In this article, we will consider what constitutes a confined space, what hazards and risks exist through confined space entry, and what precautions and actions we can take to eliminate or minimise those risks.
First, we must understand what constitutes a “confined space”.
There are a number of characteristics that we can consider.
A confined space is typically a place that was not designed and constructed for normal/regular human work activity. It has limited openings for entry and exit (sometimes referred to in literature as access and egress) and will generally have poor and sometimes no natural ventilation. This lack of ventilation forms one of the key hazards with entry into confined spaces as we will see shortly.
We probably all have an impression of examples of confined spaces like: boilers, pressure vessels, cargo holds, cargo tanks, ballast tanks, sewage-tanks, pump-rooms, compressor rooms, wells, shafts, tunnels and pipelines. However, confined spaces can also include more spurious examples, they are not always “rooms” and sometimes have limited boundaries. To illustrate this point I wanted to highlight two investigations which I was personally involved in.
The first involved a technician working on the forecourt of a petrol station (gas station). He was lying on the ground and had opened up a small metal plate (30cm2) to work on a fuel valve that was perhaps 20cm below ground level. The opening was just large enough for him to get his hands and part of his head into the space. At the time, I do not think anyone even considered the idea that this might represent a confined space. However, unfortunately, the heavy fuel fumes in the small underground space had displaced all the breathing air and the technician asphyxiated.
“confined spaces are not always obvious and we have to ensure that associated risk assessment considers confined space”
The second case was perhaps more classic, but again, might not always strike people as being confined. In this case a welder was working on a very large diameter pipe (1.5m). It was fully open behind him and the welding area was no more than 1 metre from the opening. Again, I think that the large opening convinced everyone involved that this could not be a confined space, but once again, the breathing air was displaced, in this case through the work activity, and the welder was asphyxiated.
Therefore, the key message here is that confined spaces are not always obvious, and we have to look very carefully at the work activity and ensure that associated risk assessment considers confined space hazards where there may be poor or limited natural ventilation.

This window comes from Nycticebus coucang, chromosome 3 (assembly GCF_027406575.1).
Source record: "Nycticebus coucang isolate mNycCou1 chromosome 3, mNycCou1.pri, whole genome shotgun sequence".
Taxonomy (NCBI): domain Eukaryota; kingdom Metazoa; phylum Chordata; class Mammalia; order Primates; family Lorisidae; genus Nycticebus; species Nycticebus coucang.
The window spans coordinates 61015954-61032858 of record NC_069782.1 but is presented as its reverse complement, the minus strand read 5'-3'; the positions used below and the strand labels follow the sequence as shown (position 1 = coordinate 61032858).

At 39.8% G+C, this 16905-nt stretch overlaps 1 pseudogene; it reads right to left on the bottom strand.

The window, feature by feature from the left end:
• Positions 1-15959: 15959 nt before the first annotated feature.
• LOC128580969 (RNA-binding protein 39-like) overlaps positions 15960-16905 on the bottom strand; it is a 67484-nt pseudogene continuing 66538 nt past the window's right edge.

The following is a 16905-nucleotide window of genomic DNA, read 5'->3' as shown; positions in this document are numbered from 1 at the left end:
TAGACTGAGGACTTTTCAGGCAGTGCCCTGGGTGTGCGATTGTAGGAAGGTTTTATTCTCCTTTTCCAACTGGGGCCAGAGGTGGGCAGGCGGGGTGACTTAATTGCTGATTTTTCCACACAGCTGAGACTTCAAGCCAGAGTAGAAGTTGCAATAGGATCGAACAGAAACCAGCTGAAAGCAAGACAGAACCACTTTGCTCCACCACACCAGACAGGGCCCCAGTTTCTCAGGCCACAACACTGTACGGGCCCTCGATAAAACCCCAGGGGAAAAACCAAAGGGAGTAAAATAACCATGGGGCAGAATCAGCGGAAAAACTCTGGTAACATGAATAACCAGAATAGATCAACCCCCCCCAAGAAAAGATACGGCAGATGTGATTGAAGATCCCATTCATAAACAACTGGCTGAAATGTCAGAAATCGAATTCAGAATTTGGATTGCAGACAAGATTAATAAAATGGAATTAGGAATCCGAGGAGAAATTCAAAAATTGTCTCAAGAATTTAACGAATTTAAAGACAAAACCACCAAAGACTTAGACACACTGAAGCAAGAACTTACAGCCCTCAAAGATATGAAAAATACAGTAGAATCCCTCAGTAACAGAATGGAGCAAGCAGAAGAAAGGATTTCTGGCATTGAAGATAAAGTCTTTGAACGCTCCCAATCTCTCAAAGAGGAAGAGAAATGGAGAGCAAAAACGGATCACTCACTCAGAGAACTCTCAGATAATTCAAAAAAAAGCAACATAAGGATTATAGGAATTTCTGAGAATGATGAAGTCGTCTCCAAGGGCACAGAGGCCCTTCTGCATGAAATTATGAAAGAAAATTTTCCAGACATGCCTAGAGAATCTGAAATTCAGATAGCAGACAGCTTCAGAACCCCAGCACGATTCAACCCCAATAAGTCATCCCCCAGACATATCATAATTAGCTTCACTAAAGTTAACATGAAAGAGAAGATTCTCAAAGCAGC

The risks of working in confined spaces
• An atmosphere that does not have a safe oxygen level
• Fire or explosion from the ignition of flammable contaminants
• Difficulty rescuing and treating an injured or unconscious person
• Asphyxiation resulting from oxygen deficiency or immersion in free-flowing materials such as liquids, grain, sand, or fertiliser
• Loss of consciousness, injury or death due to the immediate effects of airborne contaminants (including airborne gases, vapours and dusts that may cause injury from fire or explosion)
Entry and exit
Entry into a confined space means any situation in which any part of the body of any person is located within the space regardless of the length of time taken. This can also take into consideration the depth of exposure versus the height of the worker where there is direct or indirect exposure to an unknown substance, such as a contaminated gas, which may affect the health of a worker. This is particularly relevant in cases where the person is working in a trench, where their head may ordinarily be above the trench line, but if they bend down to work, suddenly their breathing zone is now in the trench and if there are gases or fumes present that are heavier than air, then they may displace all the breathable air. Remember, you do not need a total lack of oxygen to create a hazard, a short reduction from 21% to 16%, even for just few seconds, may be insufficient to support life.